Home > Articles > Operating Systems, Server > Linux/UNIX/Open Source

Introduction to Subversion, an Open Source Version Control Tool

  • Print
  • + Share This
Subversion is a free, open-source software package for tracking changes made during software development across versions. This chapter will walk you through the basic use of Subversion, from creating a new repository, all the way through to more complex features such as creating and merging a branch.
This chapter is from the book

In this chapter, I will walk you through the basic use of Subversion, from creating a new repository, all the way through to more complex features such as creating and merging a branch.

If you are like me, you learn best by actually sitting down at a computer and getting your feet wet. To allow you to do that, all of the examples in this chapter build on each other, one right after the other, starting with a simple Hello World project. All of the examples in this chapter assume that you are in a UNIX-like environment, such as Linux or Mac OS X. For the most part, they will all work if you are running in a Windows environment, with a few minor changes, such as turning forward slashes (/) in path names into backslashes (\).

We'll start the project with two files, which make up our example project. The first file is the source for our Hello World program, hello.c:

#include <stdio.h>

int main(int argc, char** argv)
    printf("Hello World!!\n");

    return 0;

The second file is a makefile, which could be used with the make program to compile our fabulous application. The file is named, appropriately, Makefile:

all: hello.c
    gcc hello.c -o hello

4.1 Creating the Repository

Subversion stores files in a repository database (which is Berkeley DB by default, but version 1.1 also supports FSFS). So, the first thing to do is create a new repository where we can store Hello World. This is done using the svnadmin program, which is used for most server-side administrative tasks when using Subversion. The repository is created with the svnadmin create command. First, though, you will want to create a directory in your home directory, where you can store the repository (you'll see later why creating it directly in your home directory isn't a good idea). If you were creating a repository to use on a server, for production use, you would probably want to place it somewhere other than your home directory, such as /srv/ or /var/.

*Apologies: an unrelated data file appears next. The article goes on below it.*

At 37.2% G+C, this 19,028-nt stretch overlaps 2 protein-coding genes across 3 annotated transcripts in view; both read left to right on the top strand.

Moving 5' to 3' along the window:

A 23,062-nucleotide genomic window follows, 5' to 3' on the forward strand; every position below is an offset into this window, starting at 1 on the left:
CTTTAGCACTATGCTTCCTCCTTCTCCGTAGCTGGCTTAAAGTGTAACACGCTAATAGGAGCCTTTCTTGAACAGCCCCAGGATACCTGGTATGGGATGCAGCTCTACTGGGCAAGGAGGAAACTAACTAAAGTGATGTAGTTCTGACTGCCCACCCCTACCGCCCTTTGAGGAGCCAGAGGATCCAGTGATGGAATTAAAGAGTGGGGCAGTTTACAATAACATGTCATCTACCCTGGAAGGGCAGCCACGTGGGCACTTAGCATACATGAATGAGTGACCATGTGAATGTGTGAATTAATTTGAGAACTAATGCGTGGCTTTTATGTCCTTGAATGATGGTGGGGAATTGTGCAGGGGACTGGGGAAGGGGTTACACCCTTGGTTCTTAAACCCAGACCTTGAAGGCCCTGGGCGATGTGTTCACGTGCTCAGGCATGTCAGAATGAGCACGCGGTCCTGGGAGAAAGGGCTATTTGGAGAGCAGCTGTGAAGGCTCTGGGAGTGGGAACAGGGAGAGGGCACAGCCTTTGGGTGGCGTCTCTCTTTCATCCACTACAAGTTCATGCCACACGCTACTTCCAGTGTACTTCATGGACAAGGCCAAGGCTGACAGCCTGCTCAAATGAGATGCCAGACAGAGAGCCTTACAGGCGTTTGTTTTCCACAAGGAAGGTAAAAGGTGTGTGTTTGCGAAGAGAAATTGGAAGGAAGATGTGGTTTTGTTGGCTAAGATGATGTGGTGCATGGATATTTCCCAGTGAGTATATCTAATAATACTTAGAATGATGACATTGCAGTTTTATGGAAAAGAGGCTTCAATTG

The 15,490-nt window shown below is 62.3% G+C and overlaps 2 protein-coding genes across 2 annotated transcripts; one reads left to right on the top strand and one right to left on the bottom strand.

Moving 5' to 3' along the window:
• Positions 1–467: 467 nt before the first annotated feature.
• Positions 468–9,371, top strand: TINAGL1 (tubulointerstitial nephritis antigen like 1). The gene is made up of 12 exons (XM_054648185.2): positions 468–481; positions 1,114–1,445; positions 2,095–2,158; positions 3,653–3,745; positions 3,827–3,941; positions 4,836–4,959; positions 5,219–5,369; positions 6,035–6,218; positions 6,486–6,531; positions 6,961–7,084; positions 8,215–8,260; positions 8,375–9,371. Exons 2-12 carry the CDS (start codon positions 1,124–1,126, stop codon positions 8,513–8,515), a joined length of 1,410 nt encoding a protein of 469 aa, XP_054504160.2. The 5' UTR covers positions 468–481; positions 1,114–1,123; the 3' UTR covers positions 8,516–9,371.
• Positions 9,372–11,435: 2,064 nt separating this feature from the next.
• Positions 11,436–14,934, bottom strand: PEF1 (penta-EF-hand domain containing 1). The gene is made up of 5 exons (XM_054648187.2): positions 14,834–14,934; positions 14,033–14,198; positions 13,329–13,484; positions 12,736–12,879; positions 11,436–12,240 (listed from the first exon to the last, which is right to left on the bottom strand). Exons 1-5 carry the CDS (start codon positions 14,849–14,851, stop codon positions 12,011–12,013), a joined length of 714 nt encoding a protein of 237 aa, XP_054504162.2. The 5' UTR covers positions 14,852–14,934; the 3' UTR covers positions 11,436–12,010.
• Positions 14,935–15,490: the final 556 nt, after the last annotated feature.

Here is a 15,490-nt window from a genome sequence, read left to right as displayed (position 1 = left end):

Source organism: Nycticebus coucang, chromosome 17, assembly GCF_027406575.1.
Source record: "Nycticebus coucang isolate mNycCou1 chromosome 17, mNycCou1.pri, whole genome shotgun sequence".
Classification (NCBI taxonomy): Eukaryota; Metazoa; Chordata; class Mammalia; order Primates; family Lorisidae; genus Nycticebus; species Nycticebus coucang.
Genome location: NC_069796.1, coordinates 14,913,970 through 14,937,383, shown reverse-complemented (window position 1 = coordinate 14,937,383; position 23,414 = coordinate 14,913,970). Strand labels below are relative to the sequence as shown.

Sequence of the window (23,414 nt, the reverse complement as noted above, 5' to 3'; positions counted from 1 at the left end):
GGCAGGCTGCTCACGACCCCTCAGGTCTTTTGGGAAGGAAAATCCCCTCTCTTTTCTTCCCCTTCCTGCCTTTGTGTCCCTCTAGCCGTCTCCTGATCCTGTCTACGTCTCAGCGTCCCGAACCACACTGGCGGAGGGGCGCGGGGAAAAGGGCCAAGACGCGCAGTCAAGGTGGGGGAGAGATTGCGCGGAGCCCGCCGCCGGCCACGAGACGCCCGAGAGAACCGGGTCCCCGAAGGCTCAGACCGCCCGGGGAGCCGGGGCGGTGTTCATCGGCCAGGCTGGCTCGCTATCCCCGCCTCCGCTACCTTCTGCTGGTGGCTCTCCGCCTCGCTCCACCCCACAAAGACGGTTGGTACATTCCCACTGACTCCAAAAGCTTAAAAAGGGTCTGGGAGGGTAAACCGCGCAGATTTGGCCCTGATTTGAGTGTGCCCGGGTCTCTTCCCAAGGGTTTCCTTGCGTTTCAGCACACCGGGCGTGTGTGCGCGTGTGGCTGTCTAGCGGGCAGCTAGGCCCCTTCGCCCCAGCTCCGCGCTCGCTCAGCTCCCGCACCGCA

In the following example, bill should be replaced with your username on the machine where you are creating the repository. Similarly, in all future examples where you see my username, bill, you should replace it with your own username.

$ svnadmin create --fs-type fsfs /home/bill/my_repository

This creates an empty repository named my_repository in your home directory, using the filesystem-based FSFS repository backend. By choosing FSFS instead of the default Berkeley DB backend, you don't need to worry about repository wedging, which can happen if Berkeley DB is interrupted. Although wedging is not fatal to repositories, it will leave your repository in a temporarily inaccessible state, which requires the Berkeley DB recovery process to be run in order to clear the wedge.

In most situations, you will want to create a repository on a server, and access it through HTTP/HTTPS, or the Subversion server svnserve. For simplicity's sake, though, we'll take advantage of Subversion's capability to communicate directly with a repository on the local machine, using a local directory path, for all of the examples in this chapter.

After you've run the create command, you can look in your home directory, and you will see that Subversion has created a directory named my_repository. This contains the repository database. In general, you won't directly edit any files in this directory. Instead, you will interact with it through Subversion's svn command. If you look inside this directory, you can see that there are a bunch of files and directories, but there is little reason for you to worry about what they are for at this point. In Chapter 11, "The Joy of Automation," you will learn how you can edit some of the files in your repository to customize Subversion's behavior.

$ ls /home/bill/my_repository/
README.txt conf/ dav/ db/ format hooks/ locks/
  • + Share This
  • 🔖 Save To Your Account